Migrating Your Government Site to Drupal 8

Brian Tofte-Schumacher

Technical Architect, Forum One

Drupal 9 was released earlier this month. Exciting! With any platform update or upgrade, there is a general feeling that getting onto the latest version is always the best approach. However, as government agencies look to tackle their Drupal migration strategy, migrating your government site to Drupal 8 from Drupal 7 is likely the best first step.

If you’ve been following the Drupal development roadmap, you’ll know that:

  • Moving from D7 to D8 is a big lift
  • Moving from D7 to D9 is a big lift
  • Moving from D8 to D9 is a light lift

So, which big lift should government agencies be considering in 2020? To answer this question, let’s consider the following.

Drupal 8’s Journey to Today

The release of Drupal 8 in 2015 brought significant improvements to the Drupal ecosystem. Tools like media management, layout builder, and an improved WYSIWYG editor have significantly streamlined the content editing experience, which is especially valuable to government agencies that have both complex and large content requirements. And with the content moderation and groups modules, tools to implement an automated content governance strategy are now fully integrated. Finally, in cases where Drupal doesn’t quite meet requirements out of the box, it has never been easier to extend or customize built-in functionality.

In the five years since Drupal 8 was released, it has matured into a stable product that is battle-tested and ready for enterprise websites. Most sites today rely on contributed modules to extend Drupal’s core functionality, and though there has been a lot of work put in by the community to prepare many Drupal 8 modules for Drupal 9 in time for release, there are many that haven’t been updated yet. 

While this Drupal 9 readiness work continues, the best path forward is migrating your government site to Drupal 8 from Drupal 7, ensuring any custom code is ready for a future upgrade. Once all the contributed modules needed are ready for Drupal 9, then the jump to Drupal 9 will be much more straightforward.

A Future-Proof Codebase

With Drupal 8’s release in 2015, the community wanted to break the cycle of major upgrades requiring a ground-up rewrite of a site. They did this by “future-proofing” the codebase through adopting a semantic versioning model and a six-month release cycle. This, coupled with a standard approach to code deprecation, allowed new features to be introduced gradually while maintaining backward compatibility.

Using this model, a migration into Drupal 8 is meant to be the last “big lift” migration needed— as all future updates will build off of the strength of Drupal 8.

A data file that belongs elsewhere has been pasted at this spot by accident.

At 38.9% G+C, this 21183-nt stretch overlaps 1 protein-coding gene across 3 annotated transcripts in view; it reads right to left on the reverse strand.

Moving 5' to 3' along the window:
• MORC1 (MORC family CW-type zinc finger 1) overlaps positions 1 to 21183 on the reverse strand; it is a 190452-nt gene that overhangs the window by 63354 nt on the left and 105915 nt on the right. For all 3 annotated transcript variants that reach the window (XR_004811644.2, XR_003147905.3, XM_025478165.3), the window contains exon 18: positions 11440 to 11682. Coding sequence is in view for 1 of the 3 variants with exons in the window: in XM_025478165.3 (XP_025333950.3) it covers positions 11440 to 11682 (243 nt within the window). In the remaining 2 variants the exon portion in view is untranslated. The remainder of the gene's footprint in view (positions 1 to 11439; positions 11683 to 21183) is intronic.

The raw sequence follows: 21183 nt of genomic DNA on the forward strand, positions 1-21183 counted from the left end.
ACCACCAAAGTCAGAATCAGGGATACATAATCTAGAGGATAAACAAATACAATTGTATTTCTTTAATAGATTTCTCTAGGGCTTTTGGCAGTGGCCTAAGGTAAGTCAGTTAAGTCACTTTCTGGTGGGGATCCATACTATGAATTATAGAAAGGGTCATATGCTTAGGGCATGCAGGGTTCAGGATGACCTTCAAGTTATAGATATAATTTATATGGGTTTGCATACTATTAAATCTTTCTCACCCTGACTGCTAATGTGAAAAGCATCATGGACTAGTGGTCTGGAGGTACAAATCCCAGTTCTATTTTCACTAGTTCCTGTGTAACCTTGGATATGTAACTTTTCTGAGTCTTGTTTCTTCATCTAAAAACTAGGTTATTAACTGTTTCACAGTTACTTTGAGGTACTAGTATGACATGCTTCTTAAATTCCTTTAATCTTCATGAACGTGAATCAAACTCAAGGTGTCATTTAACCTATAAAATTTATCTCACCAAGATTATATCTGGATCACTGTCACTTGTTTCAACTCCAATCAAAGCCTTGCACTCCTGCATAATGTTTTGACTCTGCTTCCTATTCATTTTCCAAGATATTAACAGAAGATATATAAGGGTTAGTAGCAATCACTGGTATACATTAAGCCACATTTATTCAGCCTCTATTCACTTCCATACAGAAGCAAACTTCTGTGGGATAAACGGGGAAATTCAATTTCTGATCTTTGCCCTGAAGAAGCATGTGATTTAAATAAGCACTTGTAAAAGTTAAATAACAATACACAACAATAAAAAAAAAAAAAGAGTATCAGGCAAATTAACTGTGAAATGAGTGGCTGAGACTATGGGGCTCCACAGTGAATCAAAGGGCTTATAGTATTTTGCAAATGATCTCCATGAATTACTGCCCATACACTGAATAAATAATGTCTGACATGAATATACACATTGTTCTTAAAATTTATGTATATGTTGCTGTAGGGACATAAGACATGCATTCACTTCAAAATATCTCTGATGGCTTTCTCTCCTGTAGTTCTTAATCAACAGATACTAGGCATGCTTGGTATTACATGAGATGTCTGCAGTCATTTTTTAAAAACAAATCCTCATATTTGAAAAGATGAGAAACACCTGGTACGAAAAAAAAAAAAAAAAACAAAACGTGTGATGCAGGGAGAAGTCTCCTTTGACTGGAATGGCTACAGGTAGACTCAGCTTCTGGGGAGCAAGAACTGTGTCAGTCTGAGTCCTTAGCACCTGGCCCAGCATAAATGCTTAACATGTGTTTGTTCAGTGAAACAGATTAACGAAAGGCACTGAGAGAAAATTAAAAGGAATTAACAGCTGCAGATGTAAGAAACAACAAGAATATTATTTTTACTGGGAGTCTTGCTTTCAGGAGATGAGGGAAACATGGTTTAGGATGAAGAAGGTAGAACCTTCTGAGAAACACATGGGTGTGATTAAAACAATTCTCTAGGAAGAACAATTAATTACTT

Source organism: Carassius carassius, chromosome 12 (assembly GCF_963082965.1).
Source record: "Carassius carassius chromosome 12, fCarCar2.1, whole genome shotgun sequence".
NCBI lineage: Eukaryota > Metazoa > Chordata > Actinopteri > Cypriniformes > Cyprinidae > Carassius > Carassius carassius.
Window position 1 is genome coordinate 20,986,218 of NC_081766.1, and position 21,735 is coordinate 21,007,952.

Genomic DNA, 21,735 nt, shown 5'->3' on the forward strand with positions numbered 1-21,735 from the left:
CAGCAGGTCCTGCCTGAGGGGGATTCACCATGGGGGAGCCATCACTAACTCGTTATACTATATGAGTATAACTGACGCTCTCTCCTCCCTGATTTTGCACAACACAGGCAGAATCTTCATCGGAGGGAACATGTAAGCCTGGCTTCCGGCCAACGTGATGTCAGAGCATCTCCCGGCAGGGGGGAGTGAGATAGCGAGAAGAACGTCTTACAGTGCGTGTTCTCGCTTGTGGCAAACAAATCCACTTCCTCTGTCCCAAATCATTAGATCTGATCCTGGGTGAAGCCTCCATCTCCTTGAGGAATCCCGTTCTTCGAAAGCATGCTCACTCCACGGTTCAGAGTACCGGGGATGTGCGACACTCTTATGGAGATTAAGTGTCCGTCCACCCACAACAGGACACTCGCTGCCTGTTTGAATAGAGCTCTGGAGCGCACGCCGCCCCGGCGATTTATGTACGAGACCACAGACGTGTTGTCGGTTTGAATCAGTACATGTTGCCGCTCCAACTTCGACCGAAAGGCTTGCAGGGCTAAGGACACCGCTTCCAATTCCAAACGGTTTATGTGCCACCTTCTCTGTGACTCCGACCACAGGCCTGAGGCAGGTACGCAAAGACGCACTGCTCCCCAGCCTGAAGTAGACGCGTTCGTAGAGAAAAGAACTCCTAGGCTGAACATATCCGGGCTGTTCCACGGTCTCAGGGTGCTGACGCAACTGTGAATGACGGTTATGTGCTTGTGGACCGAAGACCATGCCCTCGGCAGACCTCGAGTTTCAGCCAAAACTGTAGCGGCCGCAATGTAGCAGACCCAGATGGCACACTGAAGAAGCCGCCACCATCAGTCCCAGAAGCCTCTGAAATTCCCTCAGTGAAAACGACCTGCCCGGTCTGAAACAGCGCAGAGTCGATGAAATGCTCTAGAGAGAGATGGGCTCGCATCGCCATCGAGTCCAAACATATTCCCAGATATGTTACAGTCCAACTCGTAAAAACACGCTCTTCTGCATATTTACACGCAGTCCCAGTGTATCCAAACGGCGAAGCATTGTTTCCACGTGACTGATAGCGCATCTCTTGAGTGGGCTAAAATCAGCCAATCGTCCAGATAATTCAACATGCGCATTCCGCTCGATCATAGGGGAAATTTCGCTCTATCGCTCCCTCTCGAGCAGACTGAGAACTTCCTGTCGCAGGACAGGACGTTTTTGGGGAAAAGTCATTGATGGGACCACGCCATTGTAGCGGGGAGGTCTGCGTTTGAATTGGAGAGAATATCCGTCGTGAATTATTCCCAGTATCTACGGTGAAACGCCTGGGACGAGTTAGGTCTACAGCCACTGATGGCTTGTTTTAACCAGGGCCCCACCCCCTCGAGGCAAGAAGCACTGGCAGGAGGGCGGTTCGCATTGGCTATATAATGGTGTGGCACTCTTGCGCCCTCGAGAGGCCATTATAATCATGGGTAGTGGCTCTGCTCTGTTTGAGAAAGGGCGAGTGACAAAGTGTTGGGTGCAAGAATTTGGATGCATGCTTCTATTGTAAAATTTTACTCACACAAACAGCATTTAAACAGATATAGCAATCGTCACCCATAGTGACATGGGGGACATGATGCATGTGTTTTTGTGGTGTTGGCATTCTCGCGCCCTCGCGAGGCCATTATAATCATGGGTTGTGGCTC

Setting the Course from Drupal 7 to 8

Moving content into Drupal 8 is accomplished through a robust set of migration tools, which can ingest data directly from a Drupal 7 database, a CSV file, an XML feed, and a non-Drupal MySQL database, among many other sources.

Government agencies can take this opportunity to streamline their content model and modernize the content editing experience during the migration process, for example, adopting Paragraphs and the updated media system. And the good news is that there are a number of standard tools to support moving content from Drupal 7 content types, field collections, and file fields into their Drupal 8 equivalents.

Case in point: 

Forum One is working with the Environmental Protection Agency (EPA) to migrate their flagship site to Drupal 8. It is an expansive site that uses many of Drupal 7’s more complex contributed modules, including Panelizer and Organic Groups. While both of these features have an equivalent (or replacement) in Drupal 8, the content cannot be imported one-to-one. This is where custom migration comes nicely into play.

On the EPA site, we’re implementing Layout Builder to replace Panelizer, which will allow content editors to create unique layouts on a node-by-node basis, replacing the functionality that Panelizer offered. Layout Builder provides an easy-to-use page builder for implementing landing pages and other types of rich content, giving content creators control of how their content is laid out, without requiring additional development resources to implement custom layouts.

Migrating Your Government Site to Drupal 8
Leveraging the strength of the migration ecosystem, we are able to extend existing tools instead of starting from scratch through a custom “source” plugin that reads Panelizer data from the Drupal 7 database and a custom “process” plugin to transform that data into Paragraphs and Blocks that are inserted into Layout Builder.

The migrate_tools and migrate_upgrade modules handle the connection to the Drupal 7 database and provide a framework for what a “source” plugin and a “process” plugin does. This is made possible by Drupal 8’s object-oriented approach, which was one of the major breaking changes from Drupal 7 to Drupal 8—but the ease of implementing custom logic made the change worth it. Much of the core functionality provided by Drupal 8 is written this way, allowing for features to be customized or extended in a standard way which results in more efficient development.

Forum One has recently helped a number of other federal agencies migrate their government site to Drupal 8 from Drupal 7, including USDA’s Food and Nutrition Service, DOE’s Pacific Northwest National Laboratory, HHS’s Health Resources and Services Administration, and Smithsonian’s National Museum of Natural History.

Written By

Brian Tofte-Schumacher

Technical Architect, Forum One

Migrating to Drupal 8 with Drupal 9 in Mind

To learn more about what’s changing from Drupal 8 to Drupal 9 and some tips for ensuring an easy upgrade, dig into Forum One’s Guide to Preparing for Drupal 9.